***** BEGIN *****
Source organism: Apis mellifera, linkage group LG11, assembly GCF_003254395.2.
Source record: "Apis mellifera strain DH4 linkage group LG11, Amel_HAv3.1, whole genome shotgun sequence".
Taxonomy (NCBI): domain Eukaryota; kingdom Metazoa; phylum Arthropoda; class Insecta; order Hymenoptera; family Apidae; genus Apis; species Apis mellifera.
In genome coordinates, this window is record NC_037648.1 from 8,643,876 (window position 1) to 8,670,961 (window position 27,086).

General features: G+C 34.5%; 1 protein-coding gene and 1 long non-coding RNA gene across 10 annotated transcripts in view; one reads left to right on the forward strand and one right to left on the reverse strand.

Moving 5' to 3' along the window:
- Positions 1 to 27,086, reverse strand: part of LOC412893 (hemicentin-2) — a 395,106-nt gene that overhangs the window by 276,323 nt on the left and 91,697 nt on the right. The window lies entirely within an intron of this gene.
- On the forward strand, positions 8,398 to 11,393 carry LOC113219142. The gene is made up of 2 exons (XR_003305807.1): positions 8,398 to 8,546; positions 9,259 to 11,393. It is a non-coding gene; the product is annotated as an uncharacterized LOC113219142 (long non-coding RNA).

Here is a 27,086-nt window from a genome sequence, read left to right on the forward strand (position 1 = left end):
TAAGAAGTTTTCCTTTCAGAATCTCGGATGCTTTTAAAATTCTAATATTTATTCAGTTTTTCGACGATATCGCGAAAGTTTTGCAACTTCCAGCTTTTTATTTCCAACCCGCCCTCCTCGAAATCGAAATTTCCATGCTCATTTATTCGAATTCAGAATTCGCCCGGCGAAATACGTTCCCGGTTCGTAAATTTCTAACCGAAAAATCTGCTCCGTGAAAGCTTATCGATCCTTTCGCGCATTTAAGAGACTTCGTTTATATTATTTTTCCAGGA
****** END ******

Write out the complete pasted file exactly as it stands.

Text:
Source organism: Apis mellifera, linkage group LG11, assembly GCF_003254395.2.
Source record: "Apis mellifera strain DH4 linkage group LG11, Amel_HAv3.1, whole genome shotgun sequence".
Taxonomy (NCBI): domain Eukaryota; kingdom Metazoa; phylum Arthropoda; class Insecta; order Hymenoptera; family Apidae; genus Apis; species Apis mellifera.
In genome coordinates, this window is record NC_037648.1 from 8,643,876 (window position 1) to 8,670,961 (window position 27,086).

General features: G+C 34.5%; 1 protein-coding gene and 1 long non-coding RNA gene across 10 annotated transcripts in view; one reads left to right on the forward strand and one right to left on the reverse strand.

Moving 5' to 3' along the window:
- Positions 1 to 27,086, reverse strand: part of LOC412893 (hemicentin-2) — a 395,106-nt gene that overhangs the window by 276,323 nt on the left and 91,697 nt on the right. The window lies entirely within an intron of this gene.
- On the forward strand, positions 8,398 to 11,393 carry LOC113219142. The gene is made up of 2 exons (XR_003305807.1): positions 8,398 to 8,546; positions 9,259 to 11,393. It is a non-coding gene; the product is annotated as an uncharacterized LOC113219142 (long non-coding RNA).

Here is a 27,086-nt window from a genome sequence, read left to right on the forward strand (position 1 = left end):
TAAGAAGTTTTCCTTTCAGAATCTCGGATGCTTTTAAAATTCTAATATTTATTCAGTTTTTCGACGATATCGCGAAAGTTTTGCAACTTCCAGCTTTTTATTTCCAACCCGCCCTCCTCGAAATCGAAATTTCCATGCTCATTTATTCGAATTCAGAATTCGCCCGGCGAAATACGTTCCCGGTTCGTAAATTTCTAACCGAAAAATCTGCTCCGTGAAAGCTTATCGATCCTTTCGCGCATTTAAGAGACTTCGTTTATATTATTTTTCCAGGA